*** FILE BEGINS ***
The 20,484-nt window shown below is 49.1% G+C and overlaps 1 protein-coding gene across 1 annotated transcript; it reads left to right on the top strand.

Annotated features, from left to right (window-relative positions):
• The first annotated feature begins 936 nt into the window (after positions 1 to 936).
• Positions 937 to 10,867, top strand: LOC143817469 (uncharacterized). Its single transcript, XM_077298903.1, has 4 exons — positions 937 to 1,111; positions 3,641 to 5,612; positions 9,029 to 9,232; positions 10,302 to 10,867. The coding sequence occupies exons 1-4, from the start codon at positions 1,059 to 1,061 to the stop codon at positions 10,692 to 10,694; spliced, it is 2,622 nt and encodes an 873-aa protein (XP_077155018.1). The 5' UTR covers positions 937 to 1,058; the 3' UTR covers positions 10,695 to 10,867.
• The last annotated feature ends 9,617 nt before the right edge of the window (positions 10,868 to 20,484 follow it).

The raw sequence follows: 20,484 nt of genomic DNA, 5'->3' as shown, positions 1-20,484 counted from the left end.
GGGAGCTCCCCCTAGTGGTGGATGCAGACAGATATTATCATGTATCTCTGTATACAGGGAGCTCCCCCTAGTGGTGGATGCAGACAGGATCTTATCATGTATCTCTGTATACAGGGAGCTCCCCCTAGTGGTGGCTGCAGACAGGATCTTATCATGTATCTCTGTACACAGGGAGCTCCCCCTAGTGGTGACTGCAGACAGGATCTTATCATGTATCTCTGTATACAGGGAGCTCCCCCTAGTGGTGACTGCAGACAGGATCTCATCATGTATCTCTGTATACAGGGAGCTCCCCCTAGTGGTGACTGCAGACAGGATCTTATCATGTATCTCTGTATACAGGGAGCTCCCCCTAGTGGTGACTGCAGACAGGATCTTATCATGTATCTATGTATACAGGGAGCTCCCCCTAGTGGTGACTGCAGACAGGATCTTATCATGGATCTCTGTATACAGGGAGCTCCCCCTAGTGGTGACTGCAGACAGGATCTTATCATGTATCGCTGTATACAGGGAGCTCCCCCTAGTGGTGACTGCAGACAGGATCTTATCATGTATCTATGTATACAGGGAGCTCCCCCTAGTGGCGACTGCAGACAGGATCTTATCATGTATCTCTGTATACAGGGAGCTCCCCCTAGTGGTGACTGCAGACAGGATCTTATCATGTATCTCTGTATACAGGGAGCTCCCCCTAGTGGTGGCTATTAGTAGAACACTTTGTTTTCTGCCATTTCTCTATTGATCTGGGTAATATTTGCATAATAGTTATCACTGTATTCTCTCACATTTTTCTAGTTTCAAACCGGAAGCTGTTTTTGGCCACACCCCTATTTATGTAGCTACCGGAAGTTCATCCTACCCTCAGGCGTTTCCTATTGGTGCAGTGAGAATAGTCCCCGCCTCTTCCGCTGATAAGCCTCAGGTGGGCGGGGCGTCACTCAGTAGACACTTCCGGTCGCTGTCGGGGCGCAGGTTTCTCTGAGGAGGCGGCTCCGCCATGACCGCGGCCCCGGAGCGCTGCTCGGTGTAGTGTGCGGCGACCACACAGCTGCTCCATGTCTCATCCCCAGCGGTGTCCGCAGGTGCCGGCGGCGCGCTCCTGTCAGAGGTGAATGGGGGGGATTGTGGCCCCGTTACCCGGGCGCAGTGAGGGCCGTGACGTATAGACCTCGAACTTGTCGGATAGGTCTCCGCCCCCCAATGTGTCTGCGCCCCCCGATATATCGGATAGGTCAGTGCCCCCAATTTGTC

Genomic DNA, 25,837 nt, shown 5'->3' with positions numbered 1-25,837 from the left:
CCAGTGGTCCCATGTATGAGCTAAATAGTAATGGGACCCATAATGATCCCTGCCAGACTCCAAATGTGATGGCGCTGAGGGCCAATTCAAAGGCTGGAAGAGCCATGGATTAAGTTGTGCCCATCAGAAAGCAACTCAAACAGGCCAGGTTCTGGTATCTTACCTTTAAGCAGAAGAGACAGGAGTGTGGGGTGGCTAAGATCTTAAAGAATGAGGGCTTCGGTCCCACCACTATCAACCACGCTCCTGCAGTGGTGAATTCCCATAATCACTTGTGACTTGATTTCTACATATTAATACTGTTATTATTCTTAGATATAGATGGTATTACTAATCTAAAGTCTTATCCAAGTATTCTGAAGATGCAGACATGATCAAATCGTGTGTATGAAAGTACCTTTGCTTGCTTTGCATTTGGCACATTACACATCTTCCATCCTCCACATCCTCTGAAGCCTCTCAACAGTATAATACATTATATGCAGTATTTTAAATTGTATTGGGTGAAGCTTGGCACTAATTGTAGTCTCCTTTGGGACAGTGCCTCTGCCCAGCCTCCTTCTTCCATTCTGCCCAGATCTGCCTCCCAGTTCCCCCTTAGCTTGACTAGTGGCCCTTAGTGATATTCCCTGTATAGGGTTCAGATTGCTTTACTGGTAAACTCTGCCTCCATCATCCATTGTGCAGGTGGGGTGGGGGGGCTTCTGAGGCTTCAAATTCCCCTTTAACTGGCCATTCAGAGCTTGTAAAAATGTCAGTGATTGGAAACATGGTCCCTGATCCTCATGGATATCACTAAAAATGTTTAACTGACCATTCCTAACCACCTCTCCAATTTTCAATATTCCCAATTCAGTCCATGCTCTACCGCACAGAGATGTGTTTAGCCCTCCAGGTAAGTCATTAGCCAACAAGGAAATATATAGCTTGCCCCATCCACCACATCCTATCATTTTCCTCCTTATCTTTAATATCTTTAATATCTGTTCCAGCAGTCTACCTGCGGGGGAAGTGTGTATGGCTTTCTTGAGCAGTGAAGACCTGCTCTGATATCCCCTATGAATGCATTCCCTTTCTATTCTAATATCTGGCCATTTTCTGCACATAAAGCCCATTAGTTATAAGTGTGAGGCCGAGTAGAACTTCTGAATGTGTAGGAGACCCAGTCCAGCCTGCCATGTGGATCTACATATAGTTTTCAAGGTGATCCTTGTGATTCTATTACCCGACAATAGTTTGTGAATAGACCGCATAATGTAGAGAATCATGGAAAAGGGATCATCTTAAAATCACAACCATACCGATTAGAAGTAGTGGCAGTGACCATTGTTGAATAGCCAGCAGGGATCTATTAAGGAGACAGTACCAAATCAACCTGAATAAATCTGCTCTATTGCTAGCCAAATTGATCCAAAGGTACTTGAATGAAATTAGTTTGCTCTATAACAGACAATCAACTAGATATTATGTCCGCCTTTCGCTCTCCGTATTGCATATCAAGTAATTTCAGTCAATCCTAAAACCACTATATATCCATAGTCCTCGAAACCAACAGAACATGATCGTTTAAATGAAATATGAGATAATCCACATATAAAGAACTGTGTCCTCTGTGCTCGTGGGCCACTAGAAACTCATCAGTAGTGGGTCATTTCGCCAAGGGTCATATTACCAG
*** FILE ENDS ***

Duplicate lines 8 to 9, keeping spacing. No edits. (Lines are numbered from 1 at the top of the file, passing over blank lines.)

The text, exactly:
Genomic DNA, 25,837 nt, shown 5'->3' with positions numbered 1-25,837 from the left:
CCAGTGGTCCCATGTATGAGCTAAATAGTAATGGGACCCATAATGATCCCTGCCAGACTCCAAATGTGATGGCGCTGAGGGCCAATTCAAAGGCTGGAAGAGCCATGGATTAAGTTGTGCCCATCAGAAAGCAACTCAAACAGGCCAGGTTCTGGTATCTTACCTTTAAGCAGAAGAGACAGGAGTGTGGGGTGGCTAAGATCTTAAAGAATGAGGGCTTCGGTCCCACCACTATCAACCACGCTCCTGCAGTGGTGAATTCCCATAATCACTTGTGACTTGATTTCTACATATTAATACTGTTATTATTCTTAGATATAGATGGTATTACTAATCTAAAGTCTTATCCAAGTATTCTGAAGATGCAGACATGATCAAATCGTGTGTATGAAAGTACCTTTGCTTGCTTTGCATTTGGCACATTACACATCTTCCATCCTCCACATCCTCTGAAGCCTCTCAACAGTATAATACATTATATGCAGTATTTTAAATTGTATTGGGTGAAGCTTGGCACTAATTGTAGTCTCCTTTGGGACAGTGCCTCTGCCCAGCCTCCTTCTTCCATTCTGCCCAGATCTGCCTCCCAGTTCCCCCTTAGCTTGACTAGTGGCCCTTAGTGATATTCCCTGTATAGGGTTCAGATTGCTTTACTGGTAAACTCTGCCTCCATCATCCATTGTGCAGGTGGGGTGGGGGGGCTTCTGAGGCTTCAAATTCCCCTTTAACTGGCCATTCAGAGCTTGTAAAAATGTCAGTGATTGGAAACATGGTCCCTGATCCTCATGGATATCACTAAAAATGTTTAACTGACCATTCCTAACCACCTCTCCAATTTTCAATATTCCCAATTCAGTCCATGCTCTACCGCACAGAGATGTGTTTAGCCCTCCAGGTAAGTCATTAGCCAACAAGGAAATATATAGCTTGCCCCATCCACCACATCCTATCATTTTCCTCCTTATCTTTAATATCTTTAATATCTGTTCCAGCAGTCTACCTGCGGGGGAAGTGTGTATGGCTTTCTTGAGCAGTGAAGACCTGCTCTGATATCCCCTATGAATGCATTCCCTTTCTATTCTAATATCTGGCCATTTTCTGCACATAAAGCCCATTAGTTATAAGTGTGAGGCCGAGTAGAACTTCTGAATGTGTAGGAGACCCAGTCCAGCCTGCCATGTGGATCTACATATAGTTTTCAAGGTGATCCTTGTGATTCTATTACCCGACAATAGTTTGTGAATAGACCGCATAATGTAGAGAATCATGGAAAAGGGATCATCTTAAAATCACAACCATACCGATTAGAAGTAGTGGCAGTGACCATTGTTGAATAGCCAGCAGGGATCTATTAAGGAGACAGTACCAAATCAACCTGAATAAATCTGCTCTATTGCTAGCCAAATTGATCCAAAGGTACTTGAATGAAATTAGTTTGCTCTATAACAGACAATCAACTAGATATTATGTCCGCCTTTCGCTCTCCGTATTGCATATCAAGTAATTTCAGTCAATCCTAAAACCACTATATATCCATAGTCCTCGAAACCAACAGAACATGATCGTTTAAATGAAATATGAGATAATCCACATATAAAGAACTGTGTCCTCTGTGCTCGTGGGCCACTAGAAACTCATCAGTAGTGGGTCATTTCGCCAAGGGTCATATTACCAG